Keen eyed spotters may notice I had this very problem with a portrait of Sian in my last post…but just look at the left of the frame – see the palm leaves, see the TEXTURE, and see why it works so well in black and white…

I hope that this has been helpful – as always, if you have any questions, or you want to tear me apart – my deets are below 🙂

Thanks for reading guys – subscribe if you like – I will have a lovely special present for my subscribers once I hit 25…tell your friends!

Ferg xxx

As you all know, I have been away in the beautiful island of St Lucia for the last five days, and as such we haven’t been able to go on any adventures together this week.  I did take a few snaps out in SLU, which I will share with you all soon, but work has been crazy since getting back and I have not had the chance to even look at them yet…but I will. Promise.

So in the meantime, I thought I would share a couple of pictures we took on a past adventure.  A few months back, we headed up to the Gunhill Signal Station.  These were flag stations dotted around Barbados before the telephone was invented, and they represent a beautiful solution to a serious problem.  I believe there were seven on the island in total.  The idea was that if someone spotted an aggressive looking ship approaching the island, the flags would be raised, and each station would relay the message to the other, meaning that within a few moments, the entire island was aware of a possible threat.

Pretty genius stuff.

This also means, of course, that you get incredible views from the Signal Stations, and fortunately it was a truly beautiful day.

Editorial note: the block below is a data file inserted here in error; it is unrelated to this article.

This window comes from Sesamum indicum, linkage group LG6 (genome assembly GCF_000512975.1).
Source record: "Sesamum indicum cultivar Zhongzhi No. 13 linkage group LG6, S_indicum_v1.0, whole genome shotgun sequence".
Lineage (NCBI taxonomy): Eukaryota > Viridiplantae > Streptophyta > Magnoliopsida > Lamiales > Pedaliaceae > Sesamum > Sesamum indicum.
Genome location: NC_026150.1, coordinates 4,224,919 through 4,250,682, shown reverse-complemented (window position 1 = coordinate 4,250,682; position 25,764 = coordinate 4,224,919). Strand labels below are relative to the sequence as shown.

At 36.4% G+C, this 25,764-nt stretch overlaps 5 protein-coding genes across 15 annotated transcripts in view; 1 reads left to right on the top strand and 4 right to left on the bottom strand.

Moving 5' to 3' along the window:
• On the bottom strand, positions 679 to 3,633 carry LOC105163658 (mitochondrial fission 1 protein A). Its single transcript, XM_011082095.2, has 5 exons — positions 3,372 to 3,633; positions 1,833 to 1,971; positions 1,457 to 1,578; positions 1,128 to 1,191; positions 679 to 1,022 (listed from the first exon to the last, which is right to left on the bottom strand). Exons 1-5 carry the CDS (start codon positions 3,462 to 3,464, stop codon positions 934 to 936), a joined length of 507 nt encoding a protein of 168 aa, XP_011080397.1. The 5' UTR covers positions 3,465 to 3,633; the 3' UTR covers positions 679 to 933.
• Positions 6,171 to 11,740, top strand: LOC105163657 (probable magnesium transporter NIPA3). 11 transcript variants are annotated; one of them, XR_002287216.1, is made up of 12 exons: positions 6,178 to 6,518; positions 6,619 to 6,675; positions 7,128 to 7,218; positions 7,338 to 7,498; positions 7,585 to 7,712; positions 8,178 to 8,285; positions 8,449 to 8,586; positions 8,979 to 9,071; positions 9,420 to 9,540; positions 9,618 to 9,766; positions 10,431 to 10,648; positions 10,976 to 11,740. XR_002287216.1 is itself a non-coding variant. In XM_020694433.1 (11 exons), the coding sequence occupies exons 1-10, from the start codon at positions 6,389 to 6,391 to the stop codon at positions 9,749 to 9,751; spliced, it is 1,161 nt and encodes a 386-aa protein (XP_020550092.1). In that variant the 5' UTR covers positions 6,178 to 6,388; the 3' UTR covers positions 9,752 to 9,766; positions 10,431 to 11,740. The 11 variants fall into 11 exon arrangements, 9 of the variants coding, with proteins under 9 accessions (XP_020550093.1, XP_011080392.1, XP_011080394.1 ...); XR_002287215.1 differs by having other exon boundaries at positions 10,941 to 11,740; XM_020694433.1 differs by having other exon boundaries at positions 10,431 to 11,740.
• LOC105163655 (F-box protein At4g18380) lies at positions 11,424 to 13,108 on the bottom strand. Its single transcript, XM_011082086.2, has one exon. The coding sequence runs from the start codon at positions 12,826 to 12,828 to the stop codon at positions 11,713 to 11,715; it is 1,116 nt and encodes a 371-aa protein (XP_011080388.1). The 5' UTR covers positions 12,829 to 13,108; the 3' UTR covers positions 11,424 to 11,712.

The station has, of course, undergone some serious renovation work to get it into the state that we see it today, and this is one of the things that Sian and I find increasingly frustrating in Barbados…there is very little recorded ‘history’ here.  The island that we live on has been inhabited for over 600 years and was a colony setup to produce tobacco and then sugar, but it is very, very hard to find out much about this.

The very hotel we live in used to be a sugar plantation, the only tell tale sign left for us now is the beautiful sugar mill that we now use as a wedding venue…but I cannot find any documents, articles or accounts of what the area used to be like before the Almond Beach Village.   For all of my super sleuthing, the most I have managed to gleam is that the mill was erected in 1859…which I ingeniously deduced from the plaque on the mill itself.

And I don’t understand why.  Barbados’ first income is duty.  Everything that we buy here has a ridiculous mark up, clothes have an 80% odd duty applied to them, and fresh milk costs $20 for 4 pints.  The second biggest income is in the form of tourism.  There’s a crap load of us Brits and Yanks and Canadians that visit the island, yet we have no real historical sites or monuments to visit.  There’s the odd tourist attraction – the Mount Gay Rum factory, the Banks Brewery, Harrison’s cave…but there is nowhere, to my knowledge, that celebrates or indeed denounces the very foundation of this nation, the sugar trade.

Being tourists (and massive nerds) ourselves in this alien land, we are desperate to understand the roots of the island.  Not just in its population, but how the land was carved up and cultivated; how the sugar trade worked, how the enslaved Africans fought for their independence, and how we now have – despite the barbaric past, such a close and ammicable relationship between London and Bridgetown…

But I guess that the Barbados Tourism Authority knows its audience.  And most people who visit the island just want to go to the beach.

And every time we visit a tourist attraction like the Gunhill Signal Station together, I can’t help but think there is a bit of a pink elephant in the room.

On the flip side though…never go to ANY attractions in Scotland if you’re English…you’ll only end up wanting to hang yourself with guilt…Maybe the BTA has got it right all along?…

Thanks for reading guys 🙂

Ferg x

I am sure that when Sian and I tell people that we live and work in Barbados, they think that we just chill out on crazy beaches all day.

But, unfortunately, like most people – the job gets in the way of the dream.  We work ridiculous hours.  I am currently in St Lucia meeting with our team here, organinsing new systems and structures to help the company prosper, and poor Sian and James are stuck in the lab in Barbados printing, making books, fixing albums and generally keeping the Colorbox machine running…whilst I sit in the hotel lobby punching this out.